The New York Times has a parenting advice columnist who answers a letter from a parent whose kid thinks school is boring.

The advice to the parent is amazing. First of all, the kid should talk to the teacher directly. Really? What will the kid be able to accomplish that The Gates Foundation has not been able to accomplish after $9 million in funding? Is there some secret to making school interesting that the world does not know about?

Any child whose curiosity and passion has not been crushed will find school boring because school is about putting your own curiosity and passion aside in order to meet national standards for your age group. Or maybe the standards for your gifted program. Or (God forbid) your not-gifted program.

The only thing more pathetic than parents thinking their activism can make school work is parents thinking they can dump the project on their kids.

It is a reallyreally broken system. When parents put their kids in school—even private schools—parents accept the limitations of putting twenty kids in a classroom with one teacher. If you have a kid smart enough to tell you that school is boring and stupid, you should not punish that kid further by making that kid tell the teacher or the principal.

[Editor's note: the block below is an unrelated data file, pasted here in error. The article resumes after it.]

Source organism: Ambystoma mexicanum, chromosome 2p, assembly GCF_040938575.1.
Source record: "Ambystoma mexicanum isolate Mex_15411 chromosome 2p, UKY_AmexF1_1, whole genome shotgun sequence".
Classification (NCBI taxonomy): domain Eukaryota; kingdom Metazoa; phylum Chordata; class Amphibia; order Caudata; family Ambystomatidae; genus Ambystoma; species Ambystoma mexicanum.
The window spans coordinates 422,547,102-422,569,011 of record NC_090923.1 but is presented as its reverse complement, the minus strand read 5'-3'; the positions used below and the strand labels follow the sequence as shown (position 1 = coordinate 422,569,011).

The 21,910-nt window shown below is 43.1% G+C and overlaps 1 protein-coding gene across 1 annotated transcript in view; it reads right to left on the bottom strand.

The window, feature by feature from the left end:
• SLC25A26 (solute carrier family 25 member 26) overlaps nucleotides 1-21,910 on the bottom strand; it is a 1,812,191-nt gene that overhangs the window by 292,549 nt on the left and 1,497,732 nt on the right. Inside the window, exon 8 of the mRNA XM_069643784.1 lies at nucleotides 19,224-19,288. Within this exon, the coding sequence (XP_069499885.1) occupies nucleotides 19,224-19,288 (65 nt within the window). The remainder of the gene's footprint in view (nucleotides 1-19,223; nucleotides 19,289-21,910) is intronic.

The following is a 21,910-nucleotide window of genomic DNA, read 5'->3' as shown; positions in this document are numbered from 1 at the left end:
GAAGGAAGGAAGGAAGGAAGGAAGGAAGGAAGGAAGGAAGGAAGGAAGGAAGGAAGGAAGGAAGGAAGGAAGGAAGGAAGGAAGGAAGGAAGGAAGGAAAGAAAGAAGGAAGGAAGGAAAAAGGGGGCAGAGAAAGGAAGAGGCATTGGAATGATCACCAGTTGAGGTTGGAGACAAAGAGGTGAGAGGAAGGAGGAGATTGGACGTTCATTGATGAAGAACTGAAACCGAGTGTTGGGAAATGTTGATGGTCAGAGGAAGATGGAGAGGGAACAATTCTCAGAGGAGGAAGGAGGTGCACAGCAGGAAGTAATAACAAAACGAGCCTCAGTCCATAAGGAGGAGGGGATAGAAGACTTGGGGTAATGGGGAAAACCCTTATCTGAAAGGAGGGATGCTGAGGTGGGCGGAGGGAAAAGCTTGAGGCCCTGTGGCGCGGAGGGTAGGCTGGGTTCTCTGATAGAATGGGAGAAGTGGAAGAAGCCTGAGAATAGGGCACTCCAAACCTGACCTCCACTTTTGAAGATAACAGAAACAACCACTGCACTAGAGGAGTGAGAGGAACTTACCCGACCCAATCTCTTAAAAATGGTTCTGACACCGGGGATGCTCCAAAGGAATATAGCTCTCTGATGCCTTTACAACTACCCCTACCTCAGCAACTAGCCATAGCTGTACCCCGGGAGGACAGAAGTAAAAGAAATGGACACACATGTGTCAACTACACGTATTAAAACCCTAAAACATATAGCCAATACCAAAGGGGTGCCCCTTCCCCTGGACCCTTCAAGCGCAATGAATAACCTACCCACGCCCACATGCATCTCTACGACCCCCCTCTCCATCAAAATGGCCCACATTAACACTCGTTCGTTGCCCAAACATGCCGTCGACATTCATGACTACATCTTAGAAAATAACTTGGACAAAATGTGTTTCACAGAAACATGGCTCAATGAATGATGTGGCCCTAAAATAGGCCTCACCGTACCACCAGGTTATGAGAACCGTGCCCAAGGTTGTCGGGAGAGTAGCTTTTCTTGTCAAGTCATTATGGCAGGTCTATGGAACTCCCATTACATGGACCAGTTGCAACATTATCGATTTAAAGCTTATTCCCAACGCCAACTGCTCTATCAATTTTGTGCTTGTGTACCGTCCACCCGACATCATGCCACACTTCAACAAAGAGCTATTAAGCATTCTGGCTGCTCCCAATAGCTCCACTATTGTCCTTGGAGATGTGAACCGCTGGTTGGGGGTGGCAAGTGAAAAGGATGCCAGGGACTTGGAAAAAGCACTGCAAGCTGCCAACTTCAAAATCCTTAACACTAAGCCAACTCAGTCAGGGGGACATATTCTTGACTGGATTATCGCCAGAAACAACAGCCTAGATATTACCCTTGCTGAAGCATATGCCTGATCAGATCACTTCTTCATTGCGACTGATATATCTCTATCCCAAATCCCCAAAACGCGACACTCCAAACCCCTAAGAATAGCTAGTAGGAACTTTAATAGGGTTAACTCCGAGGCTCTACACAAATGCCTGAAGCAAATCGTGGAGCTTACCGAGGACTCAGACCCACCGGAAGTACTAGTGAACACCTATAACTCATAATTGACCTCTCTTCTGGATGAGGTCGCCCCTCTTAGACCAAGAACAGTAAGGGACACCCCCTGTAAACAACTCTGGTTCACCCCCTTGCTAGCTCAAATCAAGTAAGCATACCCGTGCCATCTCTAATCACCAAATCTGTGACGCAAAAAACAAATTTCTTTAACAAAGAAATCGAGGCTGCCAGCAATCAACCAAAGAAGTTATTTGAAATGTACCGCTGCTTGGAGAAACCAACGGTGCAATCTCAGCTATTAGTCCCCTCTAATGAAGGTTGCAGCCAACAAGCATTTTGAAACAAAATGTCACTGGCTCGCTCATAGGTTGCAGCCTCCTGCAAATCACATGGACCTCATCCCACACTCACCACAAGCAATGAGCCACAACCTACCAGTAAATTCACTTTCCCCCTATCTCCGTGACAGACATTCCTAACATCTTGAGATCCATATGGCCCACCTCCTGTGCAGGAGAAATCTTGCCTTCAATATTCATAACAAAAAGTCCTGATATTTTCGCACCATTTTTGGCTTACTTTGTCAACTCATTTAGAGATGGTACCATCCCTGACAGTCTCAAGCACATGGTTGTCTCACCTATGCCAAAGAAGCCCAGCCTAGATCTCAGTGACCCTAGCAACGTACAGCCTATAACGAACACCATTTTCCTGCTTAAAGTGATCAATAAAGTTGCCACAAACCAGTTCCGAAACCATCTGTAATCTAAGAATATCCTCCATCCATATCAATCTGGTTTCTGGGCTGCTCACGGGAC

Teachers and principals do not live under a rock. They know that mandatory schooling is not working for this country. They don't need your kid to tell them.

Here's a touching blog post from a girl who entered the Teach for America program. The unsaid hypothesis of Teach for America is, of course, that the current teachers are incompetent and Teach for America will save the day, one disadvantaged classroom at a time.

But this girl points out that the majority of a teacher's job is discipline, so experience rather than innovation is what you need for classroom discipline. This is true for both rich kids and poor kids. Because if your kid is at such a great school that there is self-directed learning, then the teacher can just stay out of the way. I know, because I do self-directed learning at home and the only thing my kids need me for during the day is a a computer and a clean pair of boots.

So the best teachers are the ones who can keep the discipline problems from ruining everyone's day. This makes sense. It's a reason why school reform doesn't work, and it's a reason why Teach for America insults our intelligence.

Parents who encourage their kids to talk to the teachers and principals about how school isn't working actually encourage those kids to be discipline problems. Because any kid who speaks up against the school system during school is a trouble maker. How could one teacher deal with twenty kids doing that?

And this is a microcosm of why all school reform doesn't work: because the system is so fundamentally flawed that dealing with any single problem only creates more problems. This is true of putting smart motivated teachers in a classroom and it's true of telling smart motivated students to ask for a more stimulating environment.